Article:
HOUSTON – Eli Manning sat at his locker in East Rutherford Friday afternoon, putting on his socks and shoes, when a columnist who had declared Manning’s career over on Monday asked the Giants quarterback for a few minutes.
Manning was not obligated to talk. He already had done interviews Monday. And he knew who was asking.
“Sure,” Manning said warmly, tying his shoes and standing up.
Manning proceeded to field three questions about his penchant for playing his best when his back is against the wall.
Super Bowl XLII and Super Bowl XLVI come to mind. So does Manning’s play in the 2016 Wild Card game in Green Bay, let down by his wide receiver’s drops. Or even his 24-point fourth quarter comeback in Week 3 of last season that nearly saved the Giants’ season in Philadelphia.
“I guess you kind of want to be in those situations,” Manning, 37, said with a smile. “I think you kind of think about — not about being down — but being in those clutch moments of a game. And being excited about those opportunities. Or excited to kind of prove everybody wrong. Or excited to be in those kind of come-from-behind wins and victories and enjoy that process.”
To prove everybody wrong. To prove people like me wrong.
Wouldn’t it be very Manning-like for him to do that Sunday afternoon at Houston’s NRG Stadium, where the Giants (0-2) will be on the ropes against the Texans (0-2) — to save his best for when he is most doubted, most counted out?
And trust me, it is difficult to be more counted out than these Giants are with a shaky offensive line going up against a fierce Texans defensive front and Manning playing subpar. They have scored just two touchdowns in two games, both in the fourth quarter, and their already-slim playoff chances would fall almost to zero if they slipped to 0-3.
Since 1990, under the current playoff format, 71 of 294 teams that started 1-2 have made the playoffs (24%), per Elias Sports Bureau. However, only three of 137 teams that started 0-3 have made the playoffs. That’s two percent.
Does Manning still have it in him to do the impossible? He best knows how to do it.
“You don’t feel different (in those situations),” Manning said. “But there’s definitely something about whether it’s a two-minute drive to win a game or it’s a situation where, ‘Hey, you need something. You need something to happen.’ And it’s the ability not to press, and not to force, but just kind of feel some urgency to get things going.
“You’d like to have (that urgency) all the time, and it’s there,” Manning continued. “But I guess there is something to getting extra dialed in, extra focused, and hopefully that can translate to everybody else on the team or the offense to have that same mentality.”
Manning’s most famous heroics are well-documented — and were a long time ago — but remain no less impressive.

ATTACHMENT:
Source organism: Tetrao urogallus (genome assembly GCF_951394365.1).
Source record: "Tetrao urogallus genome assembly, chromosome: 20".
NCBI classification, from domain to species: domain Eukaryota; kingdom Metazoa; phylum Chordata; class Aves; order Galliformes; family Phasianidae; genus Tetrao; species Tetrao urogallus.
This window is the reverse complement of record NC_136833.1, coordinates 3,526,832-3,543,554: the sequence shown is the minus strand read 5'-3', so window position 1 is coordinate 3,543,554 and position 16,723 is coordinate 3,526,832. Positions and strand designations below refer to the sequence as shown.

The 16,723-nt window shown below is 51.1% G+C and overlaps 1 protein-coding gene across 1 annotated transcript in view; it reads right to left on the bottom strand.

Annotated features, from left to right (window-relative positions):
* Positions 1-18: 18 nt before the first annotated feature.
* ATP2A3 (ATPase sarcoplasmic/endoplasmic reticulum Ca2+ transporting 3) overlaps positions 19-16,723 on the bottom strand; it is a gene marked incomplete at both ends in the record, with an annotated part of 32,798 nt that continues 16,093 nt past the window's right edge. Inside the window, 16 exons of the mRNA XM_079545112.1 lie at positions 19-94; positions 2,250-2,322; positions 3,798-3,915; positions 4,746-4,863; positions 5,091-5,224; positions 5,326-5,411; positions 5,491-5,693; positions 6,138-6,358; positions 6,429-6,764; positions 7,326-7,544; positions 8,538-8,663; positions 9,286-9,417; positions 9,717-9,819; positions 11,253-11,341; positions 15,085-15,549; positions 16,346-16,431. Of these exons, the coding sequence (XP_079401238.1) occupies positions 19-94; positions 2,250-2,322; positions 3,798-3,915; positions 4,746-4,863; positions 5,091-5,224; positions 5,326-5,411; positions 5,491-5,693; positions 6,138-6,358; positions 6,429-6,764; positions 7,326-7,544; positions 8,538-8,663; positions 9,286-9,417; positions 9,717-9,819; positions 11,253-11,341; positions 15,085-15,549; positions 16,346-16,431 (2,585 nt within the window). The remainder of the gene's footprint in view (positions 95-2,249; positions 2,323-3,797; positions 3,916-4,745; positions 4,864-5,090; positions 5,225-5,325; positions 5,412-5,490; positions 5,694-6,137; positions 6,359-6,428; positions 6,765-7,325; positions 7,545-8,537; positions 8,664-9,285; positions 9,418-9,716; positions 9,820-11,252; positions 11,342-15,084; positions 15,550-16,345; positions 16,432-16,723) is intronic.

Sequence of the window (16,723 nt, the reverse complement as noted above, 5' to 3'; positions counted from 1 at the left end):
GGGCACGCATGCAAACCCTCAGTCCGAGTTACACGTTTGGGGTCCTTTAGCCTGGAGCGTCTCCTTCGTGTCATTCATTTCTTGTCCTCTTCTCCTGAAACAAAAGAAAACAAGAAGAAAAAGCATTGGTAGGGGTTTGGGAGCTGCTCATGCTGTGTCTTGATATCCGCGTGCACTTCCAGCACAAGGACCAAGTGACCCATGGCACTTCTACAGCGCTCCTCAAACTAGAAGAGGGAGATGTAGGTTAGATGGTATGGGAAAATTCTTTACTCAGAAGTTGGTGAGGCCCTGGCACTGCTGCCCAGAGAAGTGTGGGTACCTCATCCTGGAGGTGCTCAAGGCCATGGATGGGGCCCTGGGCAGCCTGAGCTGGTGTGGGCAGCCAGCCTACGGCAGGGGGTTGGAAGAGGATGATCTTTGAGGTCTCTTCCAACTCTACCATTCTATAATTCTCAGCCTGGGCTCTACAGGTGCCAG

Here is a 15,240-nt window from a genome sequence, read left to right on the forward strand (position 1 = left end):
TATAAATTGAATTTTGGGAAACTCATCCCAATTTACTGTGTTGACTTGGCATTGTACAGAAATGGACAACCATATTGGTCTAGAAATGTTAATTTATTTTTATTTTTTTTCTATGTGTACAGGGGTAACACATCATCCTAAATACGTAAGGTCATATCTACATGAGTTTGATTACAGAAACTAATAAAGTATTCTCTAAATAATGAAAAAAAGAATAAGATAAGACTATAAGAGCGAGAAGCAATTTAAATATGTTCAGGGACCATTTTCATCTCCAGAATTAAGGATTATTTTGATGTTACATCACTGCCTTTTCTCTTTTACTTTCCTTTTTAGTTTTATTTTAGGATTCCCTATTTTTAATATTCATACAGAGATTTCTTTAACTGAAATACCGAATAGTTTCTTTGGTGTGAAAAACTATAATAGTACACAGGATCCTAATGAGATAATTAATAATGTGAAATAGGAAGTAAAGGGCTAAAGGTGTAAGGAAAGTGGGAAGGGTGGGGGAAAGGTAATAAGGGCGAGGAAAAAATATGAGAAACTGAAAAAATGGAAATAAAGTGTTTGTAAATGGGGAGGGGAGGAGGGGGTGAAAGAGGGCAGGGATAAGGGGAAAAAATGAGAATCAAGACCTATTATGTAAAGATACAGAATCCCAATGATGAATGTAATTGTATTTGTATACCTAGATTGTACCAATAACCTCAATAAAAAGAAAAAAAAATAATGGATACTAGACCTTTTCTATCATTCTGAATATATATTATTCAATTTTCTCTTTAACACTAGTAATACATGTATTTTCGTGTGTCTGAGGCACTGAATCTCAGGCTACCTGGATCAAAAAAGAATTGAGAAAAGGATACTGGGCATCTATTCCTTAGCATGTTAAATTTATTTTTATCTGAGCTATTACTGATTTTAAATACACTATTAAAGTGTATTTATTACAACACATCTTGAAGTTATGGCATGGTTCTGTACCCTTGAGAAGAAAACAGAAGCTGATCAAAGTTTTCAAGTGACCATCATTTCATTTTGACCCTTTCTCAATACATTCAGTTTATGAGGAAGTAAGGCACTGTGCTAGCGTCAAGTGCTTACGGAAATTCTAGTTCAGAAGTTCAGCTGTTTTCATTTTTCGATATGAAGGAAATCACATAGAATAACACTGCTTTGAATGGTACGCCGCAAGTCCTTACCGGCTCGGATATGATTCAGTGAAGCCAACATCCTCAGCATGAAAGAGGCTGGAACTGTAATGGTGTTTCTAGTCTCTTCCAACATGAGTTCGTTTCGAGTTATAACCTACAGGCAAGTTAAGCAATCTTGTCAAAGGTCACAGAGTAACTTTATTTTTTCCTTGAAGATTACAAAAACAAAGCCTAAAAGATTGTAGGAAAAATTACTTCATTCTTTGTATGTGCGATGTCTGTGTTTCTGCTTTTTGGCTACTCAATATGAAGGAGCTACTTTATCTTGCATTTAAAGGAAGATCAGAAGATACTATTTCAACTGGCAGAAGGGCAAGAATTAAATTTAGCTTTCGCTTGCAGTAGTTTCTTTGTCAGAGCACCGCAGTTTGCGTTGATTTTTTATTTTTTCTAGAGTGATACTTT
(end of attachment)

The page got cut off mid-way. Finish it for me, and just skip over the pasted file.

In Super Bowl XLII on Feb. 3, 2008. The Giants trail the New England Patriots, 14-10, with 2:39 to play and the ball on their own 17-yard line. Manning takes the offense 83 yards in 12 plays and 2:07 of game clock. The David Tyree helmet catch. A 13-yard touchdown pass to Plaxico Burress. The Giants, 10-6 that season, are world champions.
In Super Bowl XLVI on Feb. 5, 2012. The Giants trail the Patriots, 17-15, with 3:46 to play and the ball on their own 12-yard line. Manning takes the offense 88 yards in nine plays and 2:49 of game clock. The deep shot to Mario Manningham. A six-yard Ahmad Bradshaw touchdown run. The Giants, 9-7 that season, are world champions.
Is it overly dramatic to reference Manning’s Super Bowl comebacks and excellence in big moments entering a simple Week 3 regular season game? Perhaps, except with Manning at 37 years old, at a $23.2 million cap hit next season in the final year of his contract and, most importantly, not playing well, the writing is on the wall.
The Giants’ season isn’t just on the line. Manning’s career is, as well. And the franchise quarterback unquestionably understands how big Sunday is.
So he emphasized how critical it was to play poised under this type of intense pressure, even early in the year.
“I think the focus has been good,” Manning said. “You’re always preparing. You don’t treat (a week like this) differently. And I think it’s kind of when it does seem like it is that week, it’s having that ability to prepare like it’s the most important game in the world but also (to) have that sense of don’t stress yourself out, don’t get over-psyched out, don’t get stressed from it.
“Still be relaxed and still enjoy it,” Manning continued. “It’s a game. It’s supposed to be fun. And enjoy the process instead of psyching yourself out.”
Let’s be honest, though: the only way Manning and the Giants will enjoy Sunday’s process is if they win. Considering how Manning has played lately, that seems unlikely.